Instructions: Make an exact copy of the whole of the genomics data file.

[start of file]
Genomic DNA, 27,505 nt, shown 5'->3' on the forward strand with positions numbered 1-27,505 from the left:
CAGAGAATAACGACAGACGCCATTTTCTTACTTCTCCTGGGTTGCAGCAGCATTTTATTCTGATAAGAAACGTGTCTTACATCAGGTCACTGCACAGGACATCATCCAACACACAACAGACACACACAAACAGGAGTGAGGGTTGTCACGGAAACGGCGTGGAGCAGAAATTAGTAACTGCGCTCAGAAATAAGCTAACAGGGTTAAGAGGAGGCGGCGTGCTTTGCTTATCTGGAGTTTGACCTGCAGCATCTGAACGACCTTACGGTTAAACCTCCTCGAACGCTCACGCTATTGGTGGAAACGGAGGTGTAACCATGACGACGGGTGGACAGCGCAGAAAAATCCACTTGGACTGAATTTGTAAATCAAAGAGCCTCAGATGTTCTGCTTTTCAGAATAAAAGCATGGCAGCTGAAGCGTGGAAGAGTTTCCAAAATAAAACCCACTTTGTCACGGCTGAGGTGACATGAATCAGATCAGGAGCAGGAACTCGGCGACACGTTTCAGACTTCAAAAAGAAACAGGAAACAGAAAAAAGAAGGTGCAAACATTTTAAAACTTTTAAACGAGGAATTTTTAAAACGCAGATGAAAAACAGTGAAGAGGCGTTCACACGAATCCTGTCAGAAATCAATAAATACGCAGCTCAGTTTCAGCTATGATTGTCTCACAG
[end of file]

Genomic DNA, 27,505 nt, shown 5'->3' on the forward strand with positions numbered 1-27,505 from the left:
CAGAGAATAACGACAGACGCCATTTTCTTACTTCTCCTGGGTTGCAGCAGCATTTTATTCTGATAAGAAACGTGTCTTACATCAGGTCACTGCACAGGACATCATCCAACACACAACAGACACACACAAACAGGAGTGAGGGTTGTCACGGAAACGGCGTGGAGCAGAAATTAGTAACTGCGCTCAGAAATAAGCTAACAGGGTTAAGAGGAGGCGGCGTGCTTTGCTTATCTGGAGTTTGACCTGCAGCATCTGAACGACCTTACGGTTAAACCTCCTCGAACGCTCACGCTATTGGTGGAAACGGAGGTGTAACCATGACGACGGGTGGACAGCGCAGAAAAATCCACTTGGACTGAATTTGTAAATCAAAGAGCCTCAGATGTTCTGCTTTTCAGAATAAAAGCATGGCAGCTGAAGCGTGGAAGAGTTTCCAAAATAAAACCCACTTTGTCACGGCTGAGGTGACATGAATCAGATCAGGAGCAGGAACTCGGCGACACGTTTCAGACTTCAAAAAGAAACAGGAAACAGAAAAAAGAAGGTGCAAACATTTTAAAACTTTTAAACGAGGAATTTTTAAAACGCAGATGAAAAACAGTGAAGAGGCGTTCACACGAATCCTGTCAGAAATCAATAAATACGCAGCTCAGTTTCAGCTATGATTGTCTCACAG